Information on the specific programs comes from the extensive Annual Reports, which list the committees, presenters, and presentation titles. Unfortunately, the archives contain no actual papers. About three dozen recital programs do survive, however; and from 1898 through 1904, the reports list the full repertoire for recitals sponsored by the Music Committee.
The six-committee programming model began to break down near the beginning of World War I, allowing for a more flexible variety of presentations. From 1912–13 and onward, the reports no longer list programs by committee, but rather just by date. Nevertheless, music continued to have a designated committee, responsible for several presentations each year. Although this new programming model might have marked a good stopping point for the present study, I continued to 1920 to determine whether the restructuring led to a reduction in the number of programs with musical content. As Figure 1 shows, it did not; music continued to enjoy a large presence in the club. The year 1920 also marks a good endpoint in light of the death of Phoebe Hearst in 1919 (from the “Spanish flu” epidemic); the new paradigms for women that emerged during the “Roaring 20s”; and the advent of radio, which, although it obviously did not put an end to live performance, did alter dramatically the way music reached a public audience.
In addition to programs sponsored directly by the Music Committee, presentations arranged by the other committees also frequently included music. Figure 6 compares the programming by the Music Committee (the almost steady, solid line at the bottom) to the overall number of programs in all fields (the dashed line at the top) and the actual number of programs that included musical components (the dotted line in the middle).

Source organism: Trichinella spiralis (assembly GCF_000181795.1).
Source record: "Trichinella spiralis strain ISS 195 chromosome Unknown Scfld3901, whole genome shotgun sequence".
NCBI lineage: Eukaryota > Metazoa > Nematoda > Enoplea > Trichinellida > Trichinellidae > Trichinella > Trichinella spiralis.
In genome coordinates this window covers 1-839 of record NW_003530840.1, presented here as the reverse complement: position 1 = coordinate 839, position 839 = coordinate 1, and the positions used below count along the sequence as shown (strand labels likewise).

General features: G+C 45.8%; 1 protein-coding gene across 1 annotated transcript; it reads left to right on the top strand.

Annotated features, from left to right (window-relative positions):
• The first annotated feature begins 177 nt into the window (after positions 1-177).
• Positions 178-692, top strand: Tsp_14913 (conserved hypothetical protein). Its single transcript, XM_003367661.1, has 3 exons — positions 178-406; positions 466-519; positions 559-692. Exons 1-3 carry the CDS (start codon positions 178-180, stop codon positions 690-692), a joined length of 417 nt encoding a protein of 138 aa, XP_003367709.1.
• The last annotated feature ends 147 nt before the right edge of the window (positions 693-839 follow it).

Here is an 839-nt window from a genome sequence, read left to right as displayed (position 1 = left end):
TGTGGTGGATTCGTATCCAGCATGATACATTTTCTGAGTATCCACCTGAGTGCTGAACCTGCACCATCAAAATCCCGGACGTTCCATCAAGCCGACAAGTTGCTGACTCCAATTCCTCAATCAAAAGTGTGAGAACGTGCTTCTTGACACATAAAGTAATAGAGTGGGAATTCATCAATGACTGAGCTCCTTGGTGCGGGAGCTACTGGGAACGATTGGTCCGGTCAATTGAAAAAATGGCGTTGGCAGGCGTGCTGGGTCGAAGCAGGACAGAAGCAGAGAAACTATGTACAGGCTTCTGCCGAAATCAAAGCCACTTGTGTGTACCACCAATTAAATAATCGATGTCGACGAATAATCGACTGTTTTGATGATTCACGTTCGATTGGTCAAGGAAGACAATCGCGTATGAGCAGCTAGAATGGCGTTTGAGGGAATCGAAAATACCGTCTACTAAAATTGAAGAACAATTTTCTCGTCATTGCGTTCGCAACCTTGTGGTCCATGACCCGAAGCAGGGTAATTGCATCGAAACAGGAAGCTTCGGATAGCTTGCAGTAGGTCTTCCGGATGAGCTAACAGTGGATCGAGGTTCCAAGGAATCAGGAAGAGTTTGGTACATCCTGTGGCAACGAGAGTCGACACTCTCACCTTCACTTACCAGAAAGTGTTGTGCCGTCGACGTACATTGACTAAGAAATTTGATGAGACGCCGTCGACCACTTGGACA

The sharp dip in the center of the graph represents the temporary decline in activity following the earthquake of April 18, 1906. The CCC's building escaped damage, although it was on the edge of the fire zone. Following the disaster, the club rented its space to the California Supreme and Appellate Courts until August 1907. Activities temporarily ceased, but then resumed sporadically in September 1906, with meetings held in individual homes and at the First Unitarian Church.Footnote 45 A Music Day had been scheduled on the day of the quake—a large event organized by singer Louise Marriner-Campbell (1837–1922) that involved a chamber orchestra performing the Bach double violin concerto, a Beethoven string trio, and works with voice. Of course, it did not take place.Footnote 46
As Figure 6 shows, music had a strong cross-disciplinary pull. That the club's Social Entertainment committee would consider music an essential enhancement might be expected. More surprising, however, are the number of presentations by other committees—for instance, a talk in 1895 by singer Marie Withrow (1853–1932) on “Tone Perception” sponsored by the Science and Education committee, or a session on the history of music in the United States in general, and the development of the oratorio in particular, sponsored in the same year by the Art and Literature committee.Footnote 47 Marriner-Campbell, who appeared seventeen times in CCC presentations over a 27-year period, delivered the history lecture. Such presentations by club women—whether on music or other topics—challenged the coding of “knowledge” and “lecture” as male, thus emboldening female voices. The number of such lectures by club members increased over the period under consideration as the women gained confidence.